Ø For the first time, Gravitational waves from two separate mergers of a Black Hole (BH) with a Neutron Star (NS) have been detected by the LIGO observatories in the US and the Virgo observatory in Italy. Although hints of similar mergers have been spotted by the detectors before, these are the first confirmed events of this kind. One signal was detected on 5 January 2020 and the other was observed less than two weeks later, on 15 January. This ground breaking discovery of gravitational waves from a pair of NS-BH mergers was published in the Astrophysical Journal Letters recently.

Ø Neutron stars merging with black holes are amongst the most extreme phenomena in the Universe. Observing these collisions opens up new avenues to learn about fundamental physics, as well as how stars are born, live, and die. Neutron stars are the densest objects in the Universe, so these findings can also help us understand the behaviour of matter at extreme densities.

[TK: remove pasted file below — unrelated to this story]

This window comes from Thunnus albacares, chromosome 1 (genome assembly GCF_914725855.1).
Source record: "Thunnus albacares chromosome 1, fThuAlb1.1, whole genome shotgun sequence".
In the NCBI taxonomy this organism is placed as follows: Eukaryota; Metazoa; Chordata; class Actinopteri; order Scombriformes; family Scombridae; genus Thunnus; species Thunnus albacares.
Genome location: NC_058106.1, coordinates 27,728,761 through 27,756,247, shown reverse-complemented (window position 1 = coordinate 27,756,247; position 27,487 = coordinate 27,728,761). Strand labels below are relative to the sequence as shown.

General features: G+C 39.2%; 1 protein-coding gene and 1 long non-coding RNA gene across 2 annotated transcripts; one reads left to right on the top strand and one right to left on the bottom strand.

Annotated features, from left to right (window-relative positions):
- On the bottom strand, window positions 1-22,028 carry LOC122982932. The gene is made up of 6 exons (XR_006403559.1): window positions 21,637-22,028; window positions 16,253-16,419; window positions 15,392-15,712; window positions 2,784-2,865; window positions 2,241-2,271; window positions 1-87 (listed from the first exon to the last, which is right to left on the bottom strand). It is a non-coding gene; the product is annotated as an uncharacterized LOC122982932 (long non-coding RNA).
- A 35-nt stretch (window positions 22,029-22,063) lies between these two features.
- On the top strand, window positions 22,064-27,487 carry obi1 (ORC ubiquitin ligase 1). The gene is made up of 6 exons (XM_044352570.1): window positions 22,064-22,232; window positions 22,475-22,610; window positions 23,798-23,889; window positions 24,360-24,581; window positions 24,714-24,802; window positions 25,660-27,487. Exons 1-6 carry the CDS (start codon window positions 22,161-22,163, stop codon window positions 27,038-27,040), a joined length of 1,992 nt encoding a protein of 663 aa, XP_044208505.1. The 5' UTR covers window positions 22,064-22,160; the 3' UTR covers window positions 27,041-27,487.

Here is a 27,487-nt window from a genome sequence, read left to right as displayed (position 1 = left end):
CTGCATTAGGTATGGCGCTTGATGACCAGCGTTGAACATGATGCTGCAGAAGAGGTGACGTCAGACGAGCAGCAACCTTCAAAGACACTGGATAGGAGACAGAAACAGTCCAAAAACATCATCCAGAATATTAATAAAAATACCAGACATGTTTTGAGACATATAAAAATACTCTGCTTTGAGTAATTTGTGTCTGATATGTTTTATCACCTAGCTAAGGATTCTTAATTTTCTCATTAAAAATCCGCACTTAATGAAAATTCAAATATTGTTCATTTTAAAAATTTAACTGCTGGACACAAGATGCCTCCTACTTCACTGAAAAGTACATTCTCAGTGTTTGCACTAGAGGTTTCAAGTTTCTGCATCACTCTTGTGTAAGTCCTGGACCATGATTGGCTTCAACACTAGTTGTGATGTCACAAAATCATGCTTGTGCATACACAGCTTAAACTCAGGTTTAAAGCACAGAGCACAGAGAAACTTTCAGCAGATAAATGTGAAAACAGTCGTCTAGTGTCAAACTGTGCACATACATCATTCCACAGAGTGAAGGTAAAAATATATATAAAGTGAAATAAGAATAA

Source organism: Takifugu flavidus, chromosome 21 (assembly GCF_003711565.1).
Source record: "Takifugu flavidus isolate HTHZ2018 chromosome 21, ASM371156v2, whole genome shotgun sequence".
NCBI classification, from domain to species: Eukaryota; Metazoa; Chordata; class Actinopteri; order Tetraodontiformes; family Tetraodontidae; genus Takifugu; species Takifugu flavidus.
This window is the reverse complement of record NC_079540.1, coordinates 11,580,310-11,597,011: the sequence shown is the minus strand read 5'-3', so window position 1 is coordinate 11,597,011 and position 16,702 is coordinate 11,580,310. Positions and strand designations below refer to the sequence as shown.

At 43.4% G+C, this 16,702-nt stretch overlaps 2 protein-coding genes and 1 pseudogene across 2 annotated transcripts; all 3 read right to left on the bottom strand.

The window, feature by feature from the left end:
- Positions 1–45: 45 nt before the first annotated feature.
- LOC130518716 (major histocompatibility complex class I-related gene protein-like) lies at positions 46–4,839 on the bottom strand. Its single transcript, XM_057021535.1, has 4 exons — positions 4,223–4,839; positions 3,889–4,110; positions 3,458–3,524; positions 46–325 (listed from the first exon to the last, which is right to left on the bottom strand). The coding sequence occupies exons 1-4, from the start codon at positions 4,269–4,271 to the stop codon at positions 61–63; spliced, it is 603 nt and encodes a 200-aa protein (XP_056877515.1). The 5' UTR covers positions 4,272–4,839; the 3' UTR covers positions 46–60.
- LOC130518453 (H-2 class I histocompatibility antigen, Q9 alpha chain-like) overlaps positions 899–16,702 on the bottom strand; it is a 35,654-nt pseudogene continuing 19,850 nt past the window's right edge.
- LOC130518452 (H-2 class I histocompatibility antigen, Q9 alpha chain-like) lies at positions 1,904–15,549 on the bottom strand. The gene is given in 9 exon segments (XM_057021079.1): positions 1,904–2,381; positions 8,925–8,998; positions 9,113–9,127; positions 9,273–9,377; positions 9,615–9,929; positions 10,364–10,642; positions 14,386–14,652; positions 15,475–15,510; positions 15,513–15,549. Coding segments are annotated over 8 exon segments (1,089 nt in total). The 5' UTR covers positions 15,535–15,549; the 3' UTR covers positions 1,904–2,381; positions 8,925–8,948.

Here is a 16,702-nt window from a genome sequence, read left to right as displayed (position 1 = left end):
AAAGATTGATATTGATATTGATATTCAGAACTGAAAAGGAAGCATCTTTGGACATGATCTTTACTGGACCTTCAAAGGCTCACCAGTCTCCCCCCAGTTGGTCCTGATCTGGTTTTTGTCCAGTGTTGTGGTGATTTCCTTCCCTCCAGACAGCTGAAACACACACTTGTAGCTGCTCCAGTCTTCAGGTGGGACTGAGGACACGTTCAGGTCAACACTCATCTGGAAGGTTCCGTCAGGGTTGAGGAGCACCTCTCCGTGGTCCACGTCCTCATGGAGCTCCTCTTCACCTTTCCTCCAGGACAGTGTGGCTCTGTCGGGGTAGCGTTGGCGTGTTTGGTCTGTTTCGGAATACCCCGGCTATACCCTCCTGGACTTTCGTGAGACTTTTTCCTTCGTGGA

Ø Until now, the LIGO-Virgo collaboration (LVC) of gravitational waves detectors has only been able to observe collisions between pairs of black holes or neutron stars. For the

first time, in January 2020, the network of detectors made the discovery of gravitational waves from a pair of Neutron Star-Black Hole mergers.

Ø Gravitational waves are ripples in space–time that are generated when pairs of massive objects such as black holes and neutron stars orbit each other in a rapid inspiral before merging. The LIGO and Virgo observatories are kilometre-scale interferometers that can measure the minuscule expansion and contraction of space–time that occurs when a gravitational wave passes through Earth.